As we can see, the capture of increasingly personal and sensitive information (geolocation, payment, biometrics and health) and the permanent use of an Internet connection in our lives have multiplied the opportunities for data collection by businesses.

Mobile has radically accelerated the need to change the legal framework around consent and the use of user data, which notably led to the implementation of the GDPR (General Data Protection Regulation) in 2018 and then of the Digital Markets Act (DMA) and the Digital Services Act (DSA) in 2022.

Beyond regulations, the use of the smartphone in private life, associated with social networks that allow instantaneous and large-scale distribution of content, upsets our relationship to ourselves and to others.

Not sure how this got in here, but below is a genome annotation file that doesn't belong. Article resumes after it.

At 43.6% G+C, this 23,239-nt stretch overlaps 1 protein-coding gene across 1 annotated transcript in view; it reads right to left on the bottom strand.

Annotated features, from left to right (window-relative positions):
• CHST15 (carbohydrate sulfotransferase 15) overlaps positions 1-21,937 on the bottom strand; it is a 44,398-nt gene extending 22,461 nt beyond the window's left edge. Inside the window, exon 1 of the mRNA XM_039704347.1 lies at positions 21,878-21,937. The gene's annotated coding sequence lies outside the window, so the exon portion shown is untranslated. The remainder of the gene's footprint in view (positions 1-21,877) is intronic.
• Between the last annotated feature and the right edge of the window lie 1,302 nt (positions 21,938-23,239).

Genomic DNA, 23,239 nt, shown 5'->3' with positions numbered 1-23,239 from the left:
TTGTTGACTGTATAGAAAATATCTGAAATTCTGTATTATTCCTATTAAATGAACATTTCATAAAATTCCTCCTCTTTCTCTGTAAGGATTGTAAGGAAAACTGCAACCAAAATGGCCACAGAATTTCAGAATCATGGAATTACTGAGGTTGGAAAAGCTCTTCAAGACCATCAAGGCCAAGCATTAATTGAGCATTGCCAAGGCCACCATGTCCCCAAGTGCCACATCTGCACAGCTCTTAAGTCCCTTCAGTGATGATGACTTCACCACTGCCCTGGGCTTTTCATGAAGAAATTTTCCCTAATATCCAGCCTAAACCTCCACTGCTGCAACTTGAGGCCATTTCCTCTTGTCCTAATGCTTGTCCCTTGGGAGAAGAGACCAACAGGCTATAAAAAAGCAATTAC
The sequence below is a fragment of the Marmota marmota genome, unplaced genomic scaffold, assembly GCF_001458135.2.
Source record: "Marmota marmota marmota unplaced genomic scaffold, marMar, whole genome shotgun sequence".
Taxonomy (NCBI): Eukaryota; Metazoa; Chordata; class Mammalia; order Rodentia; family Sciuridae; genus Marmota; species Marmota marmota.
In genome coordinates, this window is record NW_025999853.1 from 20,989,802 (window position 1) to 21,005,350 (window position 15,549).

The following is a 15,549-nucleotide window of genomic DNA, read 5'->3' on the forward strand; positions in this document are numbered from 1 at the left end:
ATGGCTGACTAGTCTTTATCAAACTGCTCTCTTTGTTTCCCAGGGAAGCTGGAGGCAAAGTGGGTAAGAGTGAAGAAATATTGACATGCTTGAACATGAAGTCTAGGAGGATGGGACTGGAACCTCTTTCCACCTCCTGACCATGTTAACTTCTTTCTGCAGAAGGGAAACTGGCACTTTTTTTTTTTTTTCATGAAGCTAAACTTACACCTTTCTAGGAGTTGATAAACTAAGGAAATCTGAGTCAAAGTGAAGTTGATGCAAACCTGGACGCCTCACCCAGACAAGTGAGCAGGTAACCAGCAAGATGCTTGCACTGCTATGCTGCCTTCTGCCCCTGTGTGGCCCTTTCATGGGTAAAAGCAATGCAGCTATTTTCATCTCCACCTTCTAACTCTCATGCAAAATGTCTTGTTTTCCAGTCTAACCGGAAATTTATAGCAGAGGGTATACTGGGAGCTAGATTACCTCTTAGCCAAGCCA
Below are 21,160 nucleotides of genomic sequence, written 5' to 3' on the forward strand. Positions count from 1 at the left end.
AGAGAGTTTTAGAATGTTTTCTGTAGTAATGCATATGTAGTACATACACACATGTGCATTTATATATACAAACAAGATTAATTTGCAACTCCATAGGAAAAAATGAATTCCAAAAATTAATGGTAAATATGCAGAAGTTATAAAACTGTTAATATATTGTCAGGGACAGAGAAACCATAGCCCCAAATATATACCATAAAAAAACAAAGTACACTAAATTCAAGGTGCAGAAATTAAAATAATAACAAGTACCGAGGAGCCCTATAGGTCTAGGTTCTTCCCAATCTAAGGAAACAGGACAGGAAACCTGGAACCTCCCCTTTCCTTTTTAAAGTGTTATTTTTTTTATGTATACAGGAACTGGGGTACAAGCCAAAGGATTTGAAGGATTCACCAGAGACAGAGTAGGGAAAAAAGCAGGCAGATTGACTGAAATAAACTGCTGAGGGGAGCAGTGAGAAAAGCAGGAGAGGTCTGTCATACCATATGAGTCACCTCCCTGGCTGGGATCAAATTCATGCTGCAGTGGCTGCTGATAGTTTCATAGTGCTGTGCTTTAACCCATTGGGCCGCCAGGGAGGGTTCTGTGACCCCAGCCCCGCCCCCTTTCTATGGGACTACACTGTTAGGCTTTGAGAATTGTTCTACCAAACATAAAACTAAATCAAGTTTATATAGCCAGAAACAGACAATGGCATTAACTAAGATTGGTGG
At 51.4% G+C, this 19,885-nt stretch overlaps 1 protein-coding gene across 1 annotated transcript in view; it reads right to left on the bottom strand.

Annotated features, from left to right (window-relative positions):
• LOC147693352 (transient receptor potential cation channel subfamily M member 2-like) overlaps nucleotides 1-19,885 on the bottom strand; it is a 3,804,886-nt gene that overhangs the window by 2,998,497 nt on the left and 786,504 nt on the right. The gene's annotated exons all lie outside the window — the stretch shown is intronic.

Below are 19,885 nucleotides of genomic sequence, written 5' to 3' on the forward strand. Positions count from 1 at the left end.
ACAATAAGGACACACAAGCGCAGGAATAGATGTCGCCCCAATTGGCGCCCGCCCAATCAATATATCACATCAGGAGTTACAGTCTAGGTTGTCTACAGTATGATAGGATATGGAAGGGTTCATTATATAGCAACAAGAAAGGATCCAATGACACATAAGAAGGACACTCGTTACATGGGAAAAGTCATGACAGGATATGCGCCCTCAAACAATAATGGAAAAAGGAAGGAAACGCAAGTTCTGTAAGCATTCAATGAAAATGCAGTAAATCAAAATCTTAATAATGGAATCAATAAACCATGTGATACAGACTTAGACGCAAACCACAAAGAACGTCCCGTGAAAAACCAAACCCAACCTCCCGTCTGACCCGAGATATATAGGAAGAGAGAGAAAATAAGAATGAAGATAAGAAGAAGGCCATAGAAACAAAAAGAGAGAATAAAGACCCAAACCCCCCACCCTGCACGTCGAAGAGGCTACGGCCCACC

1670622841 558 How the iPhone has changed the Internet in 15 yearsAn increasingly detailed Health application

From voice to services, mobile is eating the world

In 2014, Benedict Evans published a study that became famous and whose title was “Mobile is eating the world”. The trend hasn’t reversed since and the iPhone, by tying the Internet to the individual, gave Tim Berners-Lee’s invention superpowers. Information, media and social networks, entertainment (music, photography, cinema and TV, video games), commerce and payment, education and work,… beyond the internet, few sectors seem to escape the smartphone.

15 years after its launch and after discarding tablets, wearables and the wave of the iOT (on which it is based), the iPhone can approach the surge of Web3 and the 15 years to come with relative serenity as to its place. in our world.

1670622841 902 How the iPhone has changed the Internet in 15 yearsEvolution of Apple’s revenue since 2010

To (re)discover the first part of this article, go to this way.

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How the iPhone has changed the Internet in 15 years? [PARTIE 2]